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. Last Updated: 07/27/2016

Dagestani Leader Suddenly Resigns

Itar-TassMagomedov with Putin Wednesday
Russia's oldest and longest-serving regional leader, Magomedali Magomedov, who has ruled volatile and clannish Dagestan since 1991, unexpectedly announced Thursday that he was stepping down, after meeting with President Vladimir Putin in the Kremlin the day before.

"I decided voluntarily to resign from the post of chairman of the State Council of Dagestan before my term expires," Magomedov said at a hastily called news conference at the Makhachkala airport Thursday afternoon, minutes after his plane arrived from Moscow.

"I told the president I was getting old and asked him to accept my resignation," the 75-year-old Dagestani leader told shocked journalists. "The president agreed."

Magomedov said he had brought with him the name of the Kremlin's candidate to succeed him, but he refused to disclose it. The State Council, a body symbolizing a collective presidency for representatives of the 14 biggest ethnic groups living in Dagestan, convened late Thursday to discuss the candidate.

Dmitry Kozak, the presidential envoy in the Southern Federal District, was to visit Makhachkala on Friday and was expected to announce the candidate, a spokesman for Magomedov, Eduard Urazayev, told Interfax. The news agency, citing "unofficial information," said Magomedov had proposed Mukhu Aliyev, who has been the speaker of the Dagestani legislature since 1994.

Aliyev, 65, is an ethnic Avar, representing the largest ethnic group in Dagestan, which has long been in competition for power with the second-largest group, the Dargins, to which Magomedov belongs.

Dagestan's legislature, the People's Assembly, would have to vote on the Kremlin's nomination.

Under a law pushed through by the Kremlin following the terrorist attack on the Beslan school in September 2004, regional heads are no longer popularly elected but nominated by the president and formally approved by regional legislatures. Under the law, presidential envoys recommend candidates to the president three months before an incumbent's term expires.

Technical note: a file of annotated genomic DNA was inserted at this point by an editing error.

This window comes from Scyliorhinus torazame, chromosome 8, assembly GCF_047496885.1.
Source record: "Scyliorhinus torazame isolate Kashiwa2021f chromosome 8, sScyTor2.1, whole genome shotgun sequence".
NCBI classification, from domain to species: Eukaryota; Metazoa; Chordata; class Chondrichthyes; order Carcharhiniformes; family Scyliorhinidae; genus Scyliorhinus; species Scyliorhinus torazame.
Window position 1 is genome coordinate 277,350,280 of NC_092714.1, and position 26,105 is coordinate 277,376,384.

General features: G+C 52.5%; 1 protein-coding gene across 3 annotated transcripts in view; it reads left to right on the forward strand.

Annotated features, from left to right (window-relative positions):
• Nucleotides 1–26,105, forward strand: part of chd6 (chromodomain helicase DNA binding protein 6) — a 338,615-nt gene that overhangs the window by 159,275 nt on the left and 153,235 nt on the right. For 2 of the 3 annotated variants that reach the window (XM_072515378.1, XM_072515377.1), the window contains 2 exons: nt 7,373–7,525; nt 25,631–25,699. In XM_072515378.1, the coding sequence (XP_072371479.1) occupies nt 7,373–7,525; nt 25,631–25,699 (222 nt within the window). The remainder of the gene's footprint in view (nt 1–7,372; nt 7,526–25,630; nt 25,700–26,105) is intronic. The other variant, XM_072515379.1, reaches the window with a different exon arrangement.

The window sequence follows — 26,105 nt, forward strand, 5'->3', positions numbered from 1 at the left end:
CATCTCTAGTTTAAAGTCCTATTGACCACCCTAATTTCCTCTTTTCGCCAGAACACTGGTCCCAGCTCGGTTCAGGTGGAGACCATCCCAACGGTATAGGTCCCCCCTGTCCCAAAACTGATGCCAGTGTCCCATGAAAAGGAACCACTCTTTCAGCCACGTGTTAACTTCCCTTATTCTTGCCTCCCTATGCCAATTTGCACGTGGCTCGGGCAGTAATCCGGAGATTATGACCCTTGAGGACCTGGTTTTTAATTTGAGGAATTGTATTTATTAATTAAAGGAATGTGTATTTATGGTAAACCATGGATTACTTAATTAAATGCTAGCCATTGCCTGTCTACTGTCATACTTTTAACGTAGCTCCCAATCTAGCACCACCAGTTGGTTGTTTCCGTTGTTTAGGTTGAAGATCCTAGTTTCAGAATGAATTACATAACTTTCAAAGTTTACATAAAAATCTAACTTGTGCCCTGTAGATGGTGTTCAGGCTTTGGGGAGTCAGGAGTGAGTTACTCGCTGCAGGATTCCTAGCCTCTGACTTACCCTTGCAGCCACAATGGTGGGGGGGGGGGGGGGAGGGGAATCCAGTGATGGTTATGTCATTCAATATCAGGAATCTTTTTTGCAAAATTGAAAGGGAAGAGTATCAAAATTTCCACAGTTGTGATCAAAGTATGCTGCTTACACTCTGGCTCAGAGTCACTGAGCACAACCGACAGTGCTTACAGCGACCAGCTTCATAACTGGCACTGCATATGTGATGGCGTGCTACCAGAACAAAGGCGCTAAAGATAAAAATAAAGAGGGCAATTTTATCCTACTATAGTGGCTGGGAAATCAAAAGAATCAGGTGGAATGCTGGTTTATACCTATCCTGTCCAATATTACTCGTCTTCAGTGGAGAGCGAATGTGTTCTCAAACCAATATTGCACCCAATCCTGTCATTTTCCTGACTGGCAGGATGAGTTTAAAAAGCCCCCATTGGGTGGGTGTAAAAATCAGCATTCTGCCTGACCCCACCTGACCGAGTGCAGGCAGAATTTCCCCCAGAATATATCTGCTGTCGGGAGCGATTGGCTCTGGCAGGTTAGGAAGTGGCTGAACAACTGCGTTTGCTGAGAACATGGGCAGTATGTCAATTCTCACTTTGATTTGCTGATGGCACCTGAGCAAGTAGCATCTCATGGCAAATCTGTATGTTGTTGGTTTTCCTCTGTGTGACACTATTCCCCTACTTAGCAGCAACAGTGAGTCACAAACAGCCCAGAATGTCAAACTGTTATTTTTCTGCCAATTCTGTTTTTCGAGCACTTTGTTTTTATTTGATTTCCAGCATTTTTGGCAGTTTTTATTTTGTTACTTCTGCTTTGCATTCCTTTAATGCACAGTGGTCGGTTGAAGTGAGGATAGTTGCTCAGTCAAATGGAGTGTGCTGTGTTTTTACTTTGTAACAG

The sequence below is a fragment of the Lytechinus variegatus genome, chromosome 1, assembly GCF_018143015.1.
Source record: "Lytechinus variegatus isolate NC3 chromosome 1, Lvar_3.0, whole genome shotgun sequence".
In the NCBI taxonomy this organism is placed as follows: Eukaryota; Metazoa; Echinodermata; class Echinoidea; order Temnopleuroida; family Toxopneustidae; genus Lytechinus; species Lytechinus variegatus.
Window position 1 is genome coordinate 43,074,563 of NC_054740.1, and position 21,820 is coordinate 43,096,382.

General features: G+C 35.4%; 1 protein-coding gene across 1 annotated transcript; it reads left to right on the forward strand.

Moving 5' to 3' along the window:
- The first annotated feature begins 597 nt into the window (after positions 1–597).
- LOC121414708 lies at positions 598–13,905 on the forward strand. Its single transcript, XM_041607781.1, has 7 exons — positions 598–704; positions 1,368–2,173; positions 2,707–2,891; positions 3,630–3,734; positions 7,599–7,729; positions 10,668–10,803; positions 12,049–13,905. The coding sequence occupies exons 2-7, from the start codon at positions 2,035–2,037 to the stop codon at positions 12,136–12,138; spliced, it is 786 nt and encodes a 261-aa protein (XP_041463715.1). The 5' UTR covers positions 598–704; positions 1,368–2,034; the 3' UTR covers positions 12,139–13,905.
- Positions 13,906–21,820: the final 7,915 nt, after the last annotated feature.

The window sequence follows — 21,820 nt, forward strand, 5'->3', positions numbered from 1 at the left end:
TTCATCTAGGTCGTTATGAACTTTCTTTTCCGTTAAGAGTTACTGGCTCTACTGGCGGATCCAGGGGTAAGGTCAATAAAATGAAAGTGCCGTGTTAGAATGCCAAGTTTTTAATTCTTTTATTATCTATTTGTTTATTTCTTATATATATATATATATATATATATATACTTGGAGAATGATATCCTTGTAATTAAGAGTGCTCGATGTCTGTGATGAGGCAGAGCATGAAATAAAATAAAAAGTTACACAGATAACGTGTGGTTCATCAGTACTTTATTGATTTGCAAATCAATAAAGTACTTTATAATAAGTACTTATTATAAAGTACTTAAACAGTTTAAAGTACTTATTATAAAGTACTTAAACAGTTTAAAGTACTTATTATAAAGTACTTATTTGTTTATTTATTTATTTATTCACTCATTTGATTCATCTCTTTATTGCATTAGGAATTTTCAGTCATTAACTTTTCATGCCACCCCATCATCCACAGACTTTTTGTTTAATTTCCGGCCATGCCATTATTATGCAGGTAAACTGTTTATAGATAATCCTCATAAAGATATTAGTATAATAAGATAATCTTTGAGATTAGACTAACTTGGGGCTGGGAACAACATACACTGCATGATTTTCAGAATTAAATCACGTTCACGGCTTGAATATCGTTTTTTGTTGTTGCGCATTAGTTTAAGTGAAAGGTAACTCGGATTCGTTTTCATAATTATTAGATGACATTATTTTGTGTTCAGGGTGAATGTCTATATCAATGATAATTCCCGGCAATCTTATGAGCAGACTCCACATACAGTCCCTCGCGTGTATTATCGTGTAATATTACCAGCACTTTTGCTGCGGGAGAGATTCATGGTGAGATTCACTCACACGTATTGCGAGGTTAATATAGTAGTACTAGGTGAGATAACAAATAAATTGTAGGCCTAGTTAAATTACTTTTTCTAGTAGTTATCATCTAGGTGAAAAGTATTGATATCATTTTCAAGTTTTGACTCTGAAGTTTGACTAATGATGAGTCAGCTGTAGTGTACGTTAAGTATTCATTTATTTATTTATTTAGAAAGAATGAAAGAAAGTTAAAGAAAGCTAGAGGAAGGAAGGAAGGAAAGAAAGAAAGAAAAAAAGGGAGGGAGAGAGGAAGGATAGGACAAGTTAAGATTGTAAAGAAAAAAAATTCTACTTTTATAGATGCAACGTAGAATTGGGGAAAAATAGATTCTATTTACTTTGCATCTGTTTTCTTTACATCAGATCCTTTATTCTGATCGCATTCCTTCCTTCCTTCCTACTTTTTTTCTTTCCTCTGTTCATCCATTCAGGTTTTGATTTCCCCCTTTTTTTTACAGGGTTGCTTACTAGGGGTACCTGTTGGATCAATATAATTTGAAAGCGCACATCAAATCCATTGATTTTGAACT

Magomedov is the third veteran regional leader in the North Caucasus to be replaced after the Beslan tragedy. The other two were Alexander Dzasokhov of North Ossetia and Valery Kokov of Kabardino-Balkaria.

Expectations were strong in Dagestan and Moscow that Magomedov would be ousted from his post in June 2005, when he celebrated his 75th birthday. Earlier that month, a report from Kozak to Putin that was leaked to the press singled out the Dagestani leadership for corruption that was so entrenched as to threaten the republic's stability and security.

In the past two years, Dagestan has surpassed Chechnya in the number of deadly attacks carried out on local law enforcement officers and other officials by resilient networks of religious extremists.

Dagestan has also been one of the largest recipients of federal budget funds, with no less than 80 percent of its budget in the past decade funded by the federal government.

"If Putin has a bit of common sense he should replace Magomedov. Otherwise Dagestan will explode," Alexei Malashenko, an expert on the southern region at the Carnegie Moscow Center, said last June.

Magomedov's biggest asset as a leader was seen as his ability to maintain a balance between the local clans and, using his strength at home, to dictate relations with the Kremlin. In return for guaranteeing his republic's loyalty to the Kremlin, he was given a free hand to run Dagestan. Contrary to expectations last summer, though, Kozak awarded Magomedov a high order and announced that the Kremlin had no other man in mind to rule the republic.

Political experts and Dagestani insiders said Thursday that Magomedov's resignation had been held in such secrecy in order to forestall infighting between entrenched and power-hungry clans that could engulf the already-turbulent region in even more violence.

"Until the local players, who were taken aback, sharpen their daggers and collect cash, the Kremlin has some time to maneuver and to install the man it wants," said Alexei Makarkin of the Center for Political Technologies.

A new Dagestani ruler will need to be strong enough to keep local players in check and have strong ties to Moscow.

Aliyev, who led the republic's Communist Party in the late 1980s, has generally been seen as an intellectual. He has stood aside from clan infighting and has never figured in corruption scandals.

Enver Kisriyev, a Dagestani sociologist and the head of the Caucasus department at the Center of Regional and Civilization Studies at the Russian Academy of Sciences, said a new leader would likely adopt a different way of governing. Instead of playing the role of mediator, like Magomedov, a new leader would likely be a commander.

"If anyone attempted to rebel, a new leader could easily turn to Moscow and enjoy its help, be it in replacing unruly officials or dispatching federal prosecutors to launch criminal investigations into them and their relatives," he said.

Other possible successors are Saidgusein Magomedov, head of the Dagestani branch of the Federal Treasury, and Suleiman Kerimov, a Moscow billionaire and head of the Nafta-Moskva company.